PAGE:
How young jobseekers have flocked to UAE to escape Europe's Covid pandemic slump

Many are willing to take on any role, salaries of Dh10,000 and have discovered that being on the ground brings a far greater chance of finding work

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For Irishman Paul McCoy, 22, living abroad was always the dream.

But late last year, at the height of the Covid-19 pandemic, he lost his job and his plan to pursue work overseas was brought forward.

“When I moved over to Dubai in June I didn’t have a job,” he told The National.

“I tried applying for a few opportunities beforehand but nothing came of it.

“I thought it would be easier to find a job once I landed and was in a position to meet employers face-to-face.”

After going through several interviews and sending off countless applications, a relative contacted him about a work opportunity.

I thought it would be easier to find a job once I landed and was in a position to meet with employers face-to-face
Paul McCoy

Less than two months after arriving in Dubai, Mr McCoy secured a job as a marketing and business development manager for a small financial company his cousin works for.

While on probation, he is renting a flat on a monthly basis but is hoping to secure something more long-term as soon as his full residency visa is issued.

“I always wanted to travel once I graduated from college and, with the Covid-19 restrictions being so strict in Ireland, it was a no-brainer that Dubai was the place to be,” he said.

“The Irish community has been so helpful, for us to be able to settle in so quickly. I had never been to Dubai, so it was all very uncertain and new to me, but very exciting all the same.”

Layoffs of cabin crew by airlines and elimination of some junior office roles has flooded the market for entry-level jobs, making them highly competitive and driving wages down in some cases.

Dearth of candidates in four key sectors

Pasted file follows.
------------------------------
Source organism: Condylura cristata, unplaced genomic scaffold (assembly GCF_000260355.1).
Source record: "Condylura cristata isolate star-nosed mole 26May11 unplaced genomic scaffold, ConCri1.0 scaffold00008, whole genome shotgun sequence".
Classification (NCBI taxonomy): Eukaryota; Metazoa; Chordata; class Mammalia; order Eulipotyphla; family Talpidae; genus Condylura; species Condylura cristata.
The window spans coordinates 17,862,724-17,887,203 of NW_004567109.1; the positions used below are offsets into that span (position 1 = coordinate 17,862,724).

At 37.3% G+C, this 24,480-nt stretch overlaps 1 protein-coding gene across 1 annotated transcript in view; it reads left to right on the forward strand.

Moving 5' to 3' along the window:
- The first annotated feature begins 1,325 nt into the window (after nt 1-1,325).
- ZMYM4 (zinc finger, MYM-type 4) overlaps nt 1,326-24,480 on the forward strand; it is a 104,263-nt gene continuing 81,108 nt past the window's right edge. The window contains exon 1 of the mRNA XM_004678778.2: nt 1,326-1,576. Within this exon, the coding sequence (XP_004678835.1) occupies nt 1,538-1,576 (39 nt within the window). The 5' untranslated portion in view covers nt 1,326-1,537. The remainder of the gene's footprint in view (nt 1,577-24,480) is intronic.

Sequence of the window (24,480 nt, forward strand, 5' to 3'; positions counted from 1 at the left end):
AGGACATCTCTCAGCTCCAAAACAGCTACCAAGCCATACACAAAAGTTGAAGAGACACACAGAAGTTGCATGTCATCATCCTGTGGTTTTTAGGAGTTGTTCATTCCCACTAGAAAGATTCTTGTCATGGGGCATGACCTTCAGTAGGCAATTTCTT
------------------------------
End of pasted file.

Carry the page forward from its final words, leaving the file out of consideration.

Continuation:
In contrast, recruiters told The National there was a shortage of candidates for roles in manufacturing, logistics, transport and health care in particular.

Nikhil Nanda, operations manager for HR outsourcing agency Innovations Group, said there was a "a dearth of right talent in the market" in those four sectors, which have grown rapidly during the pandemic.

Companies are struggling to find "people to service the continuous business demands", Mr Nanda said.

“Not only [are we seeing applications from] people that have moved here during the pandemic, but also older residents as well are actively applying for jobs in various sectors,” he said.

There is also a trend, he said, for expanding companies to poach more experienced long-time residents, who know the market well, then replace them with more junior new arrivals.

Louise Vine, managing director of Inspire Selection recruitment agency, says a lot more young jobseekers are looking to get their big break in Dubai.

But with relatively high living costs and at times unforeseen expenses, there are considerable financial risks to moving to the Emirates without a job.

And unless they are highly skilled, candidates applying from abroad are rarely selected ahead of jobseekers who are already here.

“We see a lot of applicants in the 25 to 30-years-old age range," she said.

“The difficulty we face with clients is that they always prefer the easy route, to hire a local candidate.

“Hiring someone from thousands of kilometres away does not make sense when there are options available locally.

“Candidates have been locked down in their countries for so long that I don’t blame them for wanting to experience the freedom we have here in the UAE at the moment, however the obstacle is the abundance of local talent.”

In most cases, she said clients would only interview people overseas once the “local market has been exhausted”.

Candidates in industries such as e-commerce and FinTech, where demand outstrips supply, are faring better than others when it comes to applying for jobs from overseas.

In terms of demographics, Ms Vine said, younger people generally tended to make the move abroad.